China’s Belt and Road Initiative

The Belt and Road Initiative (BRI) was established by Chinese President Xi Jinping in 2013. BRI consists of the Silk Road Economic Belt and the 21st Century Maritime Silk Road. It aims to boost connectivity along and beyond the routes of the ancient Silk Road. BRI engages with sovereign nations and international organizations in collaborative projects to enhance both China’s development and cooperation with global partners. Experts agree that infrastructure serves an important role in the economic and social development of many of the world’s less-developed nations; it is accorded high priority in development programs since it provides access to basic services such as electricity, roads, water and communications. To date, 126 countries and 29 international organizations have signed agreements with China under the BRI framework, including the United Nations, the G20, and Asia Pacific Economic Cooperation (APEC) members. The BRI focuses on the areas of infrastructure, trade and finance, with the objective of strengthening international economic cooperation, promoting global growth, and building an open global economy. BRI cooperation embraces the historical trend of economic globalization and responds to the call for improving the global governance system. By promoting the development of participating countries, it has contributed to the recovery of the world economy after the global financial crisis, as well as conforming to the United Nations Sustainable Development Goals. BRI represents a new path for international relations based on dialogue, partnership and mutual enrichment; it supports the multilateral trading system and embraces economic globalization that is open, balanced and inclusive. BRI has its main focus on economic development, aligned with the strategic interests of partnering countries regarding infrastructure and urban construction.

China has worked with many countries to create a transport infrastructure network connecting the sub-regions in Asia and linking Asia, Africa and Europe, to enhance connectivity and boost the efficiency of regional and sub-regional logistics. Recently, the Mombasa-Nairobi railway and the Addis Ababa-Djibouti railway have begun commercial operations. Also work has commenced on the construction of the China-Laos railway, the Hungary-Serbia railway, the China-Thailand railway, and the Jakarta-Bandang high-speed railway in Indonesia. Importantly from a Russian and Chinese perspective, the 772 kilometer Moscow-Kazan high-speed railway in the Russian Federation, going through Vladimir, Nizhny Novgorod and Cheboksary, is slated to be the first segment of an ambitious transnational high-speed railway that is to connect Beijing and Moscow over a distance in excess of 7000 kilometers.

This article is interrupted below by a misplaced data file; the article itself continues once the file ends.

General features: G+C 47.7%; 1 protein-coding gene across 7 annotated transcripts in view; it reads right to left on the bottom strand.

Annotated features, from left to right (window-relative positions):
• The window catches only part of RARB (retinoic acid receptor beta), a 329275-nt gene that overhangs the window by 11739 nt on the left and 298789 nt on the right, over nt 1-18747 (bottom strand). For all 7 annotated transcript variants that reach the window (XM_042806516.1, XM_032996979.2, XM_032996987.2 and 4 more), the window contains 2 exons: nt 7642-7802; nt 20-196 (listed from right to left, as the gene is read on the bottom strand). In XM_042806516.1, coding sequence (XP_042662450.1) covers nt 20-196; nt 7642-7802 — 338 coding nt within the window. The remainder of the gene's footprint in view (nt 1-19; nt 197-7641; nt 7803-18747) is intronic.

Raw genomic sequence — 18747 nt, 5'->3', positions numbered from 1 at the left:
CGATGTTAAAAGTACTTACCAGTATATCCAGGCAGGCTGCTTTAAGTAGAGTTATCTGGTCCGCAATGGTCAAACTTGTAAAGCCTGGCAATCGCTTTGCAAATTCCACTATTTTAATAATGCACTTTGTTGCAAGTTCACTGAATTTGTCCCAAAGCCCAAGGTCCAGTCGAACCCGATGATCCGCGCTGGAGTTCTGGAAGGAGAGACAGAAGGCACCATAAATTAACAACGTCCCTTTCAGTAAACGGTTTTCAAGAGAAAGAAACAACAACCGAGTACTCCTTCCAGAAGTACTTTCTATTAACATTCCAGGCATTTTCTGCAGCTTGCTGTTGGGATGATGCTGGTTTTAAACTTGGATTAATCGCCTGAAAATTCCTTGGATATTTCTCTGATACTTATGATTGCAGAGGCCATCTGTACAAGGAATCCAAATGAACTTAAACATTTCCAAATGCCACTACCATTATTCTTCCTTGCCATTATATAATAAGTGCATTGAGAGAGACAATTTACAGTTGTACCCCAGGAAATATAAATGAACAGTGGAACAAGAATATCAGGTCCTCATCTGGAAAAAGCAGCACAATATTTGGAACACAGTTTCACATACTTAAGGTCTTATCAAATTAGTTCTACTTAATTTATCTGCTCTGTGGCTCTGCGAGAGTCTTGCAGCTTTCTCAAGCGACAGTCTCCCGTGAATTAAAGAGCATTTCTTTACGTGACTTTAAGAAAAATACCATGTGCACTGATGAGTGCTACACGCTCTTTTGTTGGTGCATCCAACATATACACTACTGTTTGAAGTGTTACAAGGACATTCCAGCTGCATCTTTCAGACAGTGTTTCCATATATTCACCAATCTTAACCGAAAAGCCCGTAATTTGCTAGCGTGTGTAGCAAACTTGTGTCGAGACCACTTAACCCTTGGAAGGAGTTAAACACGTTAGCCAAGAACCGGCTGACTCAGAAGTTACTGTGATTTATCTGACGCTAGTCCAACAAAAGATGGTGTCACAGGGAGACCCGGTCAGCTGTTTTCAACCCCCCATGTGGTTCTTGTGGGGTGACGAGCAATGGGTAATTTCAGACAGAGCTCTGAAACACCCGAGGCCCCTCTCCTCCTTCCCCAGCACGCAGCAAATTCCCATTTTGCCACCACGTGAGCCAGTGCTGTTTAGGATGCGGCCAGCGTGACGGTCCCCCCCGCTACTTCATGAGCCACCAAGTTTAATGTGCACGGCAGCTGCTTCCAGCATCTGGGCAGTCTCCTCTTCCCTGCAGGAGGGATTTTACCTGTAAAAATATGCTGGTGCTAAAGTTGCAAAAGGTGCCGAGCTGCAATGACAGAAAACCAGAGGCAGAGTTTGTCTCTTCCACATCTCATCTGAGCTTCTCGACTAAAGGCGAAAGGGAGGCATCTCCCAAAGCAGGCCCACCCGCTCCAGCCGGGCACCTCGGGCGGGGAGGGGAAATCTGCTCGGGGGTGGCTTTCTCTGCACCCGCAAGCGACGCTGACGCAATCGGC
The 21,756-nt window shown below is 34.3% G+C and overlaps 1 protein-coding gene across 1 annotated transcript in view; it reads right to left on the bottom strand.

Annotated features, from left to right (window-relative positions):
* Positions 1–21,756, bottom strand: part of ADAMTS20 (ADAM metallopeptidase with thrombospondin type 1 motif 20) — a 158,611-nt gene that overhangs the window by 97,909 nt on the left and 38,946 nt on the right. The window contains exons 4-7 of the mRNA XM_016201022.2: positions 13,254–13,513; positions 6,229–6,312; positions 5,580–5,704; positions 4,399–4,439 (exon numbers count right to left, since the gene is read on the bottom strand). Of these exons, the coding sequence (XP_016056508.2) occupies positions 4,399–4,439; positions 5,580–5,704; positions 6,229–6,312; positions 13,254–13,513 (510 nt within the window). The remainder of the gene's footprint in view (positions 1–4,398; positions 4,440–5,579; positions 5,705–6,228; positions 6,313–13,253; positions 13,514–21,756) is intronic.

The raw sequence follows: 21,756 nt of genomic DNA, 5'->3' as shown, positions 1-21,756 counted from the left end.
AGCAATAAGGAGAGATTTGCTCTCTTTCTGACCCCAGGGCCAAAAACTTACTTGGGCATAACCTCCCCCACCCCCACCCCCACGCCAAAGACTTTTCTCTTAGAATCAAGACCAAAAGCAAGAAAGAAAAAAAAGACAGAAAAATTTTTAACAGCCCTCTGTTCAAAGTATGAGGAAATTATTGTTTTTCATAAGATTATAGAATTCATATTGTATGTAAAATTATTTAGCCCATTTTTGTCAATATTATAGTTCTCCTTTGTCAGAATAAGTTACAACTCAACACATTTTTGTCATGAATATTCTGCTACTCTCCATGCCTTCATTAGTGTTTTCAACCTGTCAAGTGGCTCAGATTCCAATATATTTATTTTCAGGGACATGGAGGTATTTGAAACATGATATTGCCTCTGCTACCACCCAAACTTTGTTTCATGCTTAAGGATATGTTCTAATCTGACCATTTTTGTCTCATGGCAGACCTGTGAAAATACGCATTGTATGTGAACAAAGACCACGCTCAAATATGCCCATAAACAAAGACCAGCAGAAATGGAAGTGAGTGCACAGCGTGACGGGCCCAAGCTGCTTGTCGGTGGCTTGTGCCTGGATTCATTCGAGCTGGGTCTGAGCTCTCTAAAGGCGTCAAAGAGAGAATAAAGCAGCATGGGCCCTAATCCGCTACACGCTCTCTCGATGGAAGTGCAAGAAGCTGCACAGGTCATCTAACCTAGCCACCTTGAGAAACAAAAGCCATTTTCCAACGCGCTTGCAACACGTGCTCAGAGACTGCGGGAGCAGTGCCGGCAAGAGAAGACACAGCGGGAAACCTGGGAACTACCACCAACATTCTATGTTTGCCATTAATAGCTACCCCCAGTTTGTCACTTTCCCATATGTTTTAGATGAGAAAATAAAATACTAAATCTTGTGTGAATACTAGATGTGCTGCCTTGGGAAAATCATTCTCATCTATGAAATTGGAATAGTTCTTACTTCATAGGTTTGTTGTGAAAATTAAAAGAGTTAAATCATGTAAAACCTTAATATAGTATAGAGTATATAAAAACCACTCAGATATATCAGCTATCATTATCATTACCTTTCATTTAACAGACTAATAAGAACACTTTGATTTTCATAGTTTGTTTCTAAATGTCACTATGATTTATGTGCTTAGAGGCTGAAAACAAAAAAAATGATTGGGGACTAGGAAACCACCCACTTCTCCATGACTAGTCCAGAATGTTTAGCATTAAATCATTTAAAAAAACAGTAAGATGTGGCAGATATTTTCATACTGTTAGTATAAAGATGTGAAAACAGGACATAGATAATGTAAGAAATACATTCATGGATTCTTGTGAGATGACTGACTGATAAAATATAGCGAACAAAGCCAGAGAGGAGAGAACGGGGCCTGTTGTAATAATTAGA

Among all the BRI projects, the China-Europe railway express is the most striking; in 2018, compared with the previous year, the number of cargo trains traveling between China and Europe increased by 73 percent and by 111 percent from Europe to China, enabling more products from BRI participating countries to enter the Chinese market. Another important part of the BRI is the creation of Free Trade Agreements (FTA); China has signed 17 FTAs with 25 countries or regions and nine more are under negotiation, involving more than 30 countries. Under the framework of the BRI, 82 industrial parks have been built by Chinese enterprises in 24 countries in which 4098 enterprises have established operations. BRI projects involve both developing and developed countries; Japan, France, Italy and Saudi Arabia are among the countries working with China on various BRI development projects. Extending bilateral trade with China is particularly important for the future development of Africa; the self-determination of Africans, the potential of its youthful population, and the emerging trends for development represent a strong platform for future economic growth in Africa.

The December 2009 edition of Commentary described the legacy of Deng Xiaoping and referred to the importance of viewing China as a civilization rather than as a nation-state and it explained China’s expanded future influence on global economic, political and cultural affairs in the context of the long history of China and the deep-rooted influence of Confucian philosophy in Chinese thinking and culture. China’s former historical role as a major regional civilization with far-reaching influence is now being re-established as China’s new economic power enables it to play a role in development projects in Africa, Latin America and elsewhere around the world, becoming the dominant regional leader in East Asia and on track to become the future largest economy in the world. Deng Xiaoping stressed that China’s modernization has two essential requisite conditions, namely, domestic political stability and international peace. China’s economic ascendancy is having a powerful impact in other countries. Interest rates, commodity prices, wage rates, unemployment rates, trade balances and current account deficits are all affected by China’s surge in economic development, and most importantly, by its exchange rate policy. The inexorable peaceful economic rise of China is a reality that still has a long way to go and whose effects will be reflected in a major realignment of the economic power and geopolitical influence of other nations.